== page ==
Wounded veterans face a long road to recovery.
How the wars in Iraq and Afghanistan first silenced our soldiers and then defeated them.
Don’t think for a second that Washington’s ineffectiveness stops with the ongoing Syrian fiasco.
The coming era of tiny wars and micro-conflicts.
Why refusing to attack Syria matters.
If Congress approves a strike on Syria, it could come at great political cost.
The future of U.S. security depends on freeing Bradley Manning, not punishing him.
How many years will it be?
A new book from Jeremy Scahill, America’s blowback reporter.
On almost getting PTSD in Iraq.
What you don’t know can hurt you.
Iraq, ten years later.
Why the invasion of Iraq was the single worst foreign policy decision in American history.
Washington’s dilemma on a ‘lost’ planet.
Two women bridge the military-civilian gap to talk about machine guns and womanliness, dealing with trauma, and breaking old rules.
The United States is in the midst of a tremendous building spree, but it isn’t happening in America.
The Baghdad International Film Festival is part of a larger effort to bring the arts back to Iraq’s once-flourishing capital.
During the next two presidential debates, some important foreign policy questions won’t be asked.
Despite years of talk about American withdrawal from Afghanistan, the number of military bases there has steadily expanded.
Back from Iraq, a veteran meditates on the past, present, and future of American warfare, and the small creek in Virginia where they all flow together.
How an American disaster paved the way for Big Oil’s rise—and possible fall—in Iraq.
A guide to disaster at home and abroad.
As Islamists across the Arab World continue to enshrine sharî’a concepts in their constitutions, noted academic Tariq Ramadan asks, are other alternatives available?
Civilian soldiers, drones, and cyber attacks are just a few elements of the Obama formula for contemporary war.
With foreign companies amassing higher stakes and a greater presence in the Iraqi oil business, Greg Muttitt traces the rise of Production Sharing
Agreements (PSAs) and its effects on Iraqi sovereignty.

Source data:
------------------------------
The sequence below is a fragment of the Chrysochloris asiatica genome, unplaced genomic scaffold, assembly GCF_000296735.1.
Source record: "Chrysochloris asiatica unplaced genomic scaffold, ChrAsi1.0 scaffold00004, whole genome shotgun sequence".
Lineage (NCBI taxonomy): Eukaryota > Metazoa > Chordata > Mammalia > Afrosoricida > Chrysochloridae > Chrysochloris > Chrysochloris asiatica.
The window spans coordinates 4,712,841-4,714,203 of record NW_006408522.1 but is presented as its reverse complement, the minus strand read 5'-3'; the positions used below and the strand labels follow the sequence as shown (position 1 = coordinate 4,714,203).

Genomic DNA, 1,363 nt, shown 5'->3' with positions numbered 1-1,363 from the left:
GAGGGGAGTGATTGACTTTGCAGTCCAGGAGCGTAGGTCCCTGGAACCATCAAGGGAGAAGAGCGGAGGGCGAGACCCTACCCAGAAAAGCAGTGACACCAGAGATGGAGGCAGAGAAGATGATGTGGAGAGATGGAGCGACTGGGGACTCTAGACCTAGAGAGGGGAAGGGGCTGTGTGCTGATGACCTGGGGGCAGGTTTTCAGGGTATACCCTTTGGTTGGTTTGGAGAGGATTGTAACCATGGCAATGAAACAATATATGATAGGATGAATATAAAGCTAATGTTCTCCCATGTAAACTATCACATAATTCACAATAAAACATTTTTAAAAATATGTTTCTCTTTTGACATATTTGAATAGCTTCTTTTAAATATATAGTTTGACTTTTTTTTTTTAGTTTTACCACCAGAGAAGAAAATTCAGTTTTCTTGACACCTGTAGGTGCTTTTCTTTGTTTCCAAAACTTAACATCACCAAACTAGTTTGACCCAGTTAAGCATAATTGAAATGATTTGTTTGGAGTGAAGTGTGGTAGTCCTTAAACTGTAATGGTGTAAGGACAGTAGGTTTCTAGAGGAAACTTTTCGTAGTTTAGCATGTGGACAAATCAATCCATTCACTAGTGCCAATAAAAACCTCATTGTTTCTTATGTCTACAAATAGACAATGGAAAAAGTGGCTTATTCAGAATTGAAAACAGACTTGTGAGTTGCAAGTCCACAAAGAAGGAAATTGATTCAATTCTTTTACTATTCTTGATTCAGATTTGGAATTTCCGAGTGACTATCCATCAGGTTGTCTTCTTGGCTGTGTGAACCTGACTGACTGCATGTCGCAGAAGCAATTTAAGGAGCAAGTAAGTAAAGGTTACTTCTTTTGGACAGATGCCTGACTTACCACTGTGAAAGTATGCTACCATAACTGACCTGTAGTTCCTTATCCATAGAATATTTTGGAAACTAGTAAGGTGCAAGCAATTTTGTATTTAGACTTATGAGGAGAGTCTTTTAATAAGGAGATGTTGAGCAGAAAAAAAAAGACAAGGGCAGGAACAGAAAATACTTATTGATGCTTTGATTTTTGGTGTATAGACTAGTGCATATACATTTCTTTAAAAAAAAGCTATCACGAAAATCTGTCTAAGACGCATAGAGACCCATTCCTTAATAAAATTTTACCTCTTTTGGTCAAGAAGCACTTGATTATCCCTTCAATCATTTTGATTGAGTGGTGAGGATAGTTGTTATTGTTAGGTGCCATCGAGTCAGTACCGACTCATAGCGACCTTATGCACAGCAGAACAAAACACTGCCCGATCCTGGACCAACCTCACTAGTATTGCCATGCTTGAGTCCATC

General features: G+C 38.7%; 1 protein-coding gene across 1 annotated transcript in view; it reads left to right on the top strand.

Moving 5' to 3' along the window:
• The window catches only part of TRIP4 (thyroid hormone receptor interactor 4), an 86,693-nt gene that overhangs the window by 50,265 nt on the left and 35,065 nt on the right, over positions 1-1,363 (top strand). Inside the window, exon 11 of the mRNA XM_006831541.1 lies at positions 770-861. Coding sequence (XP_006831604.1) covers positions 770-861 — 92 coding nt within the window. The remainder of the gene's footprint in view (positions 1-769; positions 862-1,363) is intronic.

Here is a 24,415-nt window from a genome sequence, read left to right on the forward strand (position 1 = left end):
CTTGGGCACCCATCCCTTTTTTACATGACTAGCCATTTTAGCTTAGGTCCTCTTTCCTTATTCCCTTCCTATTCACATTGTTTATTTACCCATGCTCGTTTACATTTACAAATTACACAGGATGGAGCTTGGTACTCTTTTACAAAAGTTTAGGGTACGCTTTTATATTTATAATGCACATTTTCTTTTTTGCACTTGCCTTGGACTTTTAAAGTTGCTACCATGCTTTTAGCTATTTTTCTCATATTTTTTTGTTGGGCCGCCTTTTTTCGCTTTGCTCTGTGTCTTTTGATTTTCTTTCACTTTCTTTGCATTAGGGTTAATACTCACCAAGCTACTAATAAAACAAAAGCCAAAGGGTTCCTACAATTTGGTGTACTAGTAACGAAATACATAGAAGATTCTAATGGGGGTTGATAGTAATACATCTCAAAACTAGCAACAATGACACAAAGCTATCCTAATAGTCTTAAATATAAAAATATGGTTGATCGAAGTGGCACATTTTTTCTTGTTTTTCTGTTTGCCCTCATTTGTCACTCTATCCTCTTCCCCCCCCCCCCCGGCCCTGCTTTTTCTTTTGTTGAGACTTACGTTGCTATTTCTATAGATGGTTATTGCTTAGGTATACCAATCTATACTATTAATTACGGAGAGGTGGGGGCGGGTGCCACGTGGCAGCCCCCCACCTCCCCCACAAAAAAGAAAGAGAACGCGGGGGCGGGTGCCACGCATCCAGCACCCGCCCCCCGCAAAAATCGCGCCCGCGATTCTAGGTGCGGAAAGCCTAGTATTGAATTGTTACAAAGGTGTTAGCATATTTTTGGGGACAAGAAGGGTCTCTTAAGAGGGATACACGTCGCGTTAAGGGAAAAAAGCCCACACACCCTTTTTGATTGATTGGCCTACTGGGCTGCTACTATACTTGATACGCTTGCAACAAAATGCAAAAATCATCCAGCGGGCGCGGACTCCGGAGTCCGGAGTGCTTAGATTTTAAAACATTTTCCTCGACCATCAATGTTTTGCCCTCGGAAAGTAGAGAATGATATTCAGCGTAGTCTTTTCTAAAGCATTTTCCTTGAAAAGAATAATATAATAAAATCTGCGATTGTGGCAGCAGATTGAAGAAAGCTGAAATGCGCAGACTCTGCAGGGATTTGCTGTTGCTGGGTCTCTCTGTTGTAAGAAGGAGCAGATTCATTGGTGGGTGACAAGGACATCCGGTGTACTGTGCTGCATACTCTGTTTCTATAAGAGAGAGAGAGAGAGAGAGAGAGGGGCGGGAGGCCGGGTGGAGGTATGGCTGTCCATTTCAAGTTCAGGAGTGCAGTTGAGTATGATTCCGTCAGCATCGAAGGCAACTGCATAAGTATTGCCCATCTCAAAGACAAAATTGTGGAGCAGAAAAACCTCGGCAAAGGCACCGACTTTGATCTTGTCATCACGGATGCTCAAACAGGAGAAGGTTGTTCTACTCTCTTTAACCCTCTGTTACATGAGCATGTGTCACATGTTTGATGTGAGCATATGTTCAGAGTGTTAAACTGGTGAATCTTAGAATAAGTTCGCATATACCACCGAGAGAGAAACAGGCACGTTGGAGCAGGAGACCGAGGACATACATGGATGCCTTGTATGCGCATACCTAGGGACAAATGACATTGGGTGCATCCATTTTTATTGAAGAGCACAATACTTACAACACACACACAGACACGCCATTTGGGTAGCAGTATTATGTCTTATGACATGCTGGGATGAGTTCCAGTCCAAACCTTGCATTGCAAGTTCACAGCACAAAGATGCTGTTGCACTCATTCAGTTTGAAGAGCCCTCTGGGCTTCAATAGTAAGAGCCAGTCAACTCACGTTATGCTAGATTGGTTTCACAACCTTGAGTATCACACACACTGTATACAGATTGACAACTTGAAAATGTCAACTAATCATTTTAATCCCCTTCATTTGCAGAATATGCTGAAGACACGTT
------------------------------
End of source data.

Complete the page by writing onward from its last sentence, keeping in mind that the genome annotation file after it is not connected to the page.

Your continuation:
Imagining the war before the war.
The author of Day of Honey discusses ancient Iraqi cooking, the Middle East’s dependence on imported wheat, and the link between bread and civilian uprisings.
|The inaugural episode of Guernica editor-at-large Mark Dowie’s interview series features sociologist Todd Gitlin, who argues that the relationship between America and Israel is steeped in the belief that both nations were “chosen” by God.|
Journalist Joshua Phillips on the left media’s standard torture story, untrained soldiers making it up as they go, and becoming a suicide hotline.
Why fight wars our president doesn’t believe in and we can’t pay for? asks retired colonel and military historian Andrew Bacevich.
The historian and departing Newsweek editor on how he (like Remnick and Keller) caught war fever after 9/11, the obsession with being a man, and how his dad glowed in Navy whites.
Chomsky discusses the unpeople in Iraq, the U.S., and Latin America, clever uses of the internet and international solidarity, and the conversion of a liberal dove to a principled anti-warrior.
The gender-theorist-turned-philosopher-of-nonviolence discusses the choices that make people expendable, the violent foundation of nonviolent activism, and the role grief can play in setting a new course.
Is this a fair use of freedom of speech? Or just obnoxious? Is Donald a war criminal?
What can a California geographer possibly teach us about the American troop surge and ethnic cleansing in Iraq?
Iraq was not the first time, just the first time we all watched it happen
“I don’t fuck much with the past, but I fuck plenty with the future”—Patti Smith
Then you march, which means that you promenade toward the capitol, then around its back, ending up where you’d started in the first place.
Much of that Presidential power comes from proper use of words: “We have nothing to fear but ____ (finish the sentence).” “The buck stops ____” “Mr. Gorbachev, tear down this ___.”
The former deputy assistant attorney general on his new book, the Geneva Conventions and the legal case for torture
“Historians hate to make predictions.”